CATACOMB definitely trended more toward thriller than horror this time around because it departed from the supernatural element. It’s still creepy in a bone deep sort of way, aided by New Orleans as a backdrop. The idea of this insidious cult controlling things from the bottom all the way to the top is kind of terrifying. But by now I think the quirk of the series has run its course. The book isn’t bad, but I think it’s exhausted and it’s time for a rest. Not sure if that makes any sense, but it did in my head.


November 14, 2017

Published: July 1, 1994
Publisher: Simon Pulse
Author: Website
Info: Goodreads

It was Julian’s last challenge before he disappeared into the Shadow World, taking Jenny Thornton’s boyfriend Tom and her cousin Zach: “If you want them, come on a treasure hunt. But remember: if you lose, there’s the devil to pay.”

Jenny, Audrey, Michael, and Dee have burned their bridges, leaving their families behind, to enter the Shadow World with a set of runes, magical letters that open the doors of hell. They’re lost in an amusement park of nightmares, at Julian’s mercy as they look for Tom and Zach. Jenny’s only clue is a gold coin, Julian’s gift, and Julian himself, more beautiful, more seductive, and more dangerous than ever. And determined to make her his bride . . . (book back blurb)

I really hate the ‘make her his bride’ part. Because it’s less about that now and I think Julian just wants to finally win a game against Jenny. Odds aren’t in his favor here since she’s got two out of three, but points for perseverance.

THE KILL is probably my favorite book out of the whole series. I thought it was the best written, had the most heart, the best character development, and it was certainly the creepiest. An amusement park of nightmares? Yes, please. You had me at amusement park.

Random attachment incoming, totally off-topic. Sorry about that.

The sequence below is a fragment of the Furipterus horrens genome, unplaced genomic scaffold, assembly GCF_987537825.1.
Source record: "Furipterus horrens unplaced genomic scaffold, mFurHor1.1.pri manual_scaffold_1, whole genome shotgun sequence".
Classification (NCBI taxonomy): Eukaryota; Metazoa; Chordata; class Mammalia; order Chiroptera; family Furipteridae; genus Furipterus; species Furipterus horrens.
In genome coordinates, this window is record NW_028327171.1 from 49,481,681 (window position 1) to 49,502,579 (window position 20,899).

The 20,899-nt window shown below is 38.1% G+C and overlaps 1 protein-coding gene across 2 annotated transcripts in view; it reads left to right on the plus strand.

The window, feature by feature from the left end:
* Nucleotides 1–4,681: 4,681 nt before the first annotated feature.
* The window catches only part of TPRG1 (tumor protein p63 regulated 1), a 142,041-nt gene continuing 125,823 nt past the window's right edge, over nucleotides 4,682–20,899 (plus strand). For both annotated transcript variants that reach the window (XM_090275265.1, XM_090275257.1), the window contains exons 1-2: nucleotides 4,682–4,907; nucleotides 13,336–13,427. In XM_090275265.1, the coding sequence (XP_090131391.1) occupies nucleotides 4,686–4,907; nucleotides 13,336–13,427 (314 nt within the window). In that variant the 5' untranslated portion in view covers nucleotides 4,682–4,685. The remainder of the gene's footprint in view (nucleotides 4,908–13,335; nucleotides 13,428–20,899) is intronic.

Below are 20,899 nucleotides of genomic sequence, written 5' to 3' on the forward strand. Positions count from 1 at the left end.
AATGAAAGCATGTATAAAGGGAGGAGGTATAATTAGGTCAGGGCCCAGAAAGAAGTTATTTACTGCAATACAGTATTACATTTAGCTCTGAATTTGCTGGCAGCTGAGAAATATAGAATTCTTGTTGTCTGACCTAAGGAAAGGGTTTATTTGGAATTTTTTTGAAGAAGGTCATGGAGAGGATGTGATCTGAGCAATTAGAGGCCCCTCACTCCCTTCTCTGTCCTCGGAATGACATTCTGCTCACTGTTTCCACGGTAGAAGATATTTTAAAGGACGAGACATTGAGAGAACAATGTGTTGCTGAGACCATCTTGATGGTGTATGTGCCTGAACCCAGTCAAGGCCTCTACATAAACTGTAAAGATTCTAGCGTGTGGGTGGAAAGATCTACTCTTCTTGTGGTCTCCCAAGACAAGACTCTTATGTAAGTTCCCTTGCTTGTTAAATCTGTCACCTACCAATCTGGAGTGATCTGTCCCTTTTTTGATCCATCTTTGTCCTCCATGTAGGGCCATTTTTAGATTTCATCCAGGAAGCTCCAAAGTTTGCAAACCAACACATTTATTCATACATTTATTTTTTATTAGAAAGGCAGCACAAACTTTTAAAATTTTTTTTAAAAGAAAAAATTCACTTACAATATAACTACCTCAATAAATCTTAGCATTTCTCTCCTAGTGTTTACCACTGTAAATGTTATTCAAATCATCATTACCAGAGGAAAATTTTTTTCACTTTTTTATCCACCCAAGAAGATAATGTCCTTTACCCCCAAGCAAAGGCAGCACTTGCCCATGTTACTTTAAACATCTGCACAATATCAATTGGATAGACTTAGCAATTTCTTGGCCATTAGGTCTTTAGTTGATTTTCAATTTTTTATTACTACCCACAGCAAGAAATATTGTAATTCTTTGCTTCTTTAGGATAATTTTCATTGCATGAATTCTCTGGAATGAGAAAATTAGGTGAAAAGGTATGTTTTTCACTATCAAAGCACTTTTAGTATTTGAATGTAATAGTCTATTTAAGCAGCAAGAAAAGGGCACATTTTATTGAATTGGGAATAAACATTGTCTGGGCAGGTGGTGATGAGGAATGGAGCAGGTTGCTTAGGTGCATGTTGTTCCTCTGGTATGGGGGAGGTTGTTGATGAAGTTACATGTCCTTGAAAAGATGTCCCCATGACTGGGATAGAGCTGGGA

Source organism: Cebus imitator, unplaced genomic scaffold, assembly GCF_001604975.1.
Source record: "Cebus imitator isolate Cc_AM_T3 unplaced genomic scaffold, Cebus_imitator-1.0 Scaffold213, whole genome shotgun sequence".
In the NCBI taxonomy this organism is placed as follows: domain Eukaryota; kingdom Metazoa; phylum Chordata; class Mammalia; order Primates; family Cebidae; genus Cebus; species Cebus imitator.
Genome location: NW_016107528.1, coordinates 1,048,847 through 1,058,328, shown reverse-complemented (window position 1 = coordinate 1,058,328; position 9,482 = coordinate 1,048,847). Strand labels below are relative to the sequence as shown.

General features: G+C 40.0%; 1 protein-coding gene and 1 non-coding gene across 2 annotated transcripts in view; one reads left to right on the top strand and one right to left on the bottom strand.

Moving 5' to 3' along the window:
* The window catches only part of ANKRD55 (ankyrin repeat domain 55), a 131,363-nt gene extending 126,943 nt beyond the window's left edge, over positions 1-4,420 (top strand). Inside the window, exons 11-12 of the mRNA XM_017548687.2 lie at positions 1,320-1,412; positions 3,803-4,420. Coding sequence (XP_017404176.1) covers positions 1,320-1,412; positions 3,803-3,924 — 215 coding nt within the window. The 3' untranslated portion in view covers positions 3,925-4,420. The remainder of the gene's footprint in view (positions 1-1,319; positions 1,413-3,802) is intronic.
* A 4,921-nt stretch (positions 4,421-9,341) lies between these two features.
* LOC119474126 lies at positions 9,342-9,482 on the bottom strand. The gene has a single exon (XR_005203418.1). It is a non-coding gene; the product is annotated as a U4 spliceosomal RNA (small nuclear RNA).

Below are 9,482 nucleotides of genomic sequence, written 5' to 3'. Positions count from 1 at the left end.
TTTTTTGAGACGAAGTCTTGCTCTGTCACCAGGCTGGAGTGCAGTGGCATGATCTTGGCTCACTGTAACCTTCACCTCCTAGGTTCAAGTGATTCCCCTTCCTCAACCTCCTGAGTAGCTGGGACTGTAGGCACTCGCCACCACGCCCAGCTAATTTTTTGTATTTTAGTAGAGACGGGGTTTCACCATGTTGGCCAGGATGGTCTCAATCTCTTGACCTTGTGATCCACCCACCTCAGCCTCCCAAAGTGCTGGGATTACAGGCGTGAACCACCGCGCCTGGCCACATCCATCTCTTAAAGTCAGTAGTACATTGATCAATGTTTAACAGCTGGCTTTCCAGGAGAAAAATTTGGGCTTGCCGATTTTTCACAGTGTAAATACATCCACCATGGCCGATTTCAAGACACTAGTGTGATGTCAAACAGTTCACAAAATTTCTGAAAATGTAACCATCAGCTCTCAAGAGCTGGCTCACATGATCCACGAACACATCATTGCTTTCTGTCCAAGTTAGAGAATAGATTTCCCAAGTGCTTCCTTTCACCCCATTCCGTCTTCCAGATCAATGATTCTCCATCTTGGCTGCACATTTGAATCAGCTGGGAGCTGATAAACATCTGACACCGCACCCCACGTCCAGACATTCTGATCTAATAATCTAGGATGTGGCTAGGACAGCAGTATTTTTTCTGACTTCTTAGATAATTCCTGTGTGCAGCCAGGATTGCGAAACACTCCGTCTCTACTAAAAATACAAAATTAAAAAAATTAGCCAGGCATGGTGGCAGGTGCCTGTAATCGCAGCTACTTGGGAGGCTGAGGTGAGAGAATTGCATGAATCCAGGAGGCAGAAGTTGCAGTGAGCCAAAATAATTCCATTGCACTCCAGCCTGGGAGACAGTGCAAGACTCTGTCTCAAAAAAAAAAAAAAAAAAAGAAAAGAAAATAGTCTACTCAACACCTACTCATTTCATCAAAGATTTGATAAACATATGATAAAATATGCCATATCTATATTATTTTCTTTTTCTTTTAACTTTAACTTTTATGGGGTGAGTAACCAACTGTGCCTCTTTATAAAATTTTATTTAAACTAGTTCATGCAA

I like THE KILL because the characters have real consequences for their actions. People aren’t unscathed as they go through all of this. There are repercussions to things. They’re not just coasting through, trying to hit certain tasks and getting out of tight spots through a series of conveniences. For how unrealistic the story it, this only works to ground it more in reality.

The setting is killer. I love me a good creepy amusement park. I think they’re sinister anyway but to have this mock up of one in the Shadow World is just perfect. I especially liked the museum arcade with all the really old arcade games with creepy clowns and dolls in them that made all these weird clanking, grinding sounds when you used them. There’s a place in San Francisco that it reminded me of, Musee Mecanique, that’s also a penny arcade that doubles as a museum with really creepy dolls that repel and fascinating at the same time.

Jenny’s morphed into total BAMF territory and is so fed up with Julian’s crap that she just barrels through this world with only thoughts of Tom and Zach driving her. She stands firmly on her own two feet and I love how it’s the woman rescuing the men. Michael is actually the only man in the rescue party and he’s effectively worthless (still). So it’s Jenny, leading a charge of angry women into Julian’s world to take back what’s theirs. And Smith’s othering of Dee has been brought back down to a minimum. It’s still there but nowhere near as pervasive and cringe-worthy as it was in the last book.

My recap will be going up on 11/23 over at The Devil’s Elbow so be sure to check that out when it posts! The Forbidden Game is an excellent series that I think with just some small tweaks would stand up in today’s market. It’s creepy and empowering and unlike many series it actually gets better as it progresses. Love that.